Something happened on the way to the Florida Democratic Party’s handpicked candidate skating into the general election for state Senate: A skinny 21-year-old college student from Palm Harbor, Richard Skandera, entered the race.

GOP faces uphill battle for House Dist. 10 seat

Voter registration suggests Republicans face an uphill battle in sprawling House District 10, the seat being vacated by Will Kendrick, R-Carrabelle.

Many Republicans endorse Posey, but GOP challengers call for change in District 15

Big-name Republicans across Florida have spent most of the year anointing state Sen. Bill Posey as the heir to Congressman Dave Weldon as the representative of Florida’s 15th District in Congress.

Crist lauds plan for commercial launches

Gov. Charlie Crist called a plan to beef up an abandoned launchpad for commercial use “historic” and said Monday that he was as confident as ever about the future of Florida’s Space Coast.

Supporters report commuter rail project moves to final design

Florida transportation officials have the federal go-ahead to start final design of the proposed Central Florida commuter rail project, rail supporters announced Monday.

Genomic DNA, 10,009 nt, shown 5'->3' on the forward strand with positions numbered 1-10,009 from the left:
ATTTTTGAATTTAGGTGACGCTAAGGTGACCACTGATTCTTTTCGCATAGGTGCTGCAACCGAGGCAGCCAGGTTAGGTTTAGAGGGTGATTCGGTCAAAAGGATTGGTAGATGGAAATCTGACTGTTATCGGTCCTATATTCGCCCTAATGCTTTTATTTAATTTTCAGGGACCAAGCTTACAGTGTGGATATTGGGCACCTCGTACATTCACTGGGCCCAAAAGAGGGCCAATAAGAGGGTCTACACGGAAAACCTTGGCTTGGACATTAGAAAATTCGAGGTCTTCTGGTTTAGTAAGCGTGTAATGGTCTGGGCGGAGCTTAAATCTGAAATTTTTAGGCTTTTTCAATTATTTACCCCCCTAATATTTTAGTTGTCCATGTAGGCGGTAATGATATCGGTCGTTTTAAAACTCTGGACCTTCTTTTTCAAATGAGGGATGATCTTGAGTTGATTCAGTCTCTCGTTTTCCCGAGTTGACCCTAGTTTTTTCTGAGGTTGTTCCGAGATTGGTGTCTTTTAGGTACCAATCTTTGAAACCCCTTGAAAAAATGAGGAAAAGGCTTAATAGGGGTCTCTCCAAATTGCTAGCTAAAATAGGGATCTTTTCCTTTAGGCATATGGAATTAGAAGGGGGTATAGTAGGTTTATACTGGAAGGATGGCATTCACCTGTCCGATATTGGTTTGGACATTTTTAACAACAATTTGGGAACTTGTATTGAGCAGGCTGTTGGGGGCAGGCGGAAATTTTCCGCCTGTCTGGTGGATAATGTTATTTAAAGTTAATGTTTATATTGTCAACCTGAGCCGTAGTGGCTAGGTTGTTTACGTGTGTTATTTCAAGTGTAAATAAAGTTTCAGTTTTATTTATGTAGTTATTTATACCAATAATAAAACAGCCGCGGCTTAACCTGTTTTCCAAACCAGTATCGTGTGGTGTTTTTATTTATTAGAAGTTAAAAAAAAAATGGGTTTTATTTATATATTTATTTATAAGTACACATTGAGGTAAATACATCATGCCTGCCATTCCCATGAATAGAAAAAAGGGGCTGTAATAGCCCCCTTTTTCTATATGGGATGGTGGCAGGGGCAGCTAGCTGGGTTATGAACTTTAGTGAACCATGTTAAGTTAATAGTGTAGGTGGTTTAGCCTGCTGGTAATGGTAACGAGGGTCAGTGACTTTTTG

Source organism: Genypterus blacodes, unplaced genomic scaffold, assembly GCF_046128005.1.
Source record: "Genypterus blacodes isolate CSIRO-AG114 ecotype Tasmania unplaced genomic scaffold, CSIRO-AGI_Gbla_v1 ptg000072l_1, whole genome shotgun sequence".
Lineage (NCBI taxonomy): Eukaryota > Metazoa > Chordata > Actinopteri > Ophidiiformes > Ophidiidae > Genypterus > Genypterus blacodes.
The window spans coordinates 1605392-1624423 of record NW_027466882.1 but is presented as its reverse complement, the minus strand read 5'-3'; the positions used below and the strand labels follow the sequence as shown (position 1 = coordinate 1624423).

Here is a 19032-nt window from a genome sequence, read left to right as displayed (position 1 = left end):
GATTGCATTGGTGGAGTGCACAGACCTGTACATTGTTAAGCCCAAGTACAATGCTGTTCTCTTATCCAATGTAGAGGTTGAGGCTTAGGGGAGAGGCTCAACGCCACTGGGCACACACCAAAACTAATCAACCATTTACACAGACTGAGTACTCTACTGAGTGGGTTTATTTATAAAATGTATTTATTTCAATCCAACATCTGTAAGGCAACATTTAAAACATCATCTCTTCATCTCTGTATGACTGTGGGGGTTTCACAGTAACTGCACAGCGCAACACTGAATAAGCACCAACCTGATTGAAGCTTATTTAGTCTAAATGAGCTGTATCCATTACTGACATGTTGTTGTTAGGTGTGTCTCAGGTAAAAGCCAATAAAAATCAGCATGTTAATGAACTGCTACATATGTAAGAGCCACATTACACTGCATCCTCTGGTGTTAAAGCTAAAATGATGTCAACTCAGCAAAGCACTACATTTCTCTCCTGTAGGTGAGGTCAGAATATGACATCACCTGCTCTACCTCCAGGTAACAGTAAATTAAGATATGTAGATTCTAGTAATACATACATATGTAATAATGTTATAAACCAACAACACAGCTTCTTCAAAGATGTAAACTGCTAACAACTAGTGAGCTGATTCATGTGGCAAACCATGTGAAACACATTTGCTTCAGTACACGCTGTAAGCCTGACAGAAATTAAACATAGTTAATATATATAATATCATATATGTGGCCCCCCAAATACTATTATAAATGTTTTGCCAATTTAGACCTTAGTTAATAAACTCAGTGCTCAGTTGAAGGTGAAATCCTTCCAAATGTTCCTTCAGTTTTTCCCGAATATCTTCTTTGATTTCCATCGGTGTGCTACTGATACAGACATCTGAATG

Tribe wants ‘Glades reservoir work resumed

The Miccosukee Indian Tribe is asking a federal judge in Miami to restart a huge Everglades restoration project that is now on hold.

Southern governors to develop energy plan

Southern governors whose states represent one of the nation’s major energy producing regions are working on a comprehensive plan to reduce the South’s carbon footprint and create jobs.

Texas Windstorm Pool Takes Over Property Inspection Duties

The Texas Windstorm Insurance Association recently announced it is assuming the responsibility of getting exterior photographs and inspecting all structures submitted for coverage, whether residential or commercial.

More Self-Insured Trust Problems Loom In N.Y.

The New York State Workers Compensation Board said that it will have enough funds, without having to borrow money from the state unemployment fund, to pay claims on behalf of a deficit-ridden employers’ self insurance operation.

EDITORIAL: Three Years After Katrina

The pace of recovery is slowing in New Orleans as the city approaches the third anniversary of Hurricane Katrina late this month. The next president and Congress will need to expedite assistance before the city’s mood turns from guarded optimism back to despair.

With a melange of federal, state, city and private recovery efforts under way, it is difficult to grasp what is really happening in the stricken city. Fortunately, two reports on New Orleanss condition have just been issued by authoritative outside organizations.

How to Out-Buzz the Big Spenders in Insurance Advertising

Liberty Mutual’s Responsibility: What’s Your Policy? television ad campaign has enjoyed great success on television, generating lots of buzz for the company.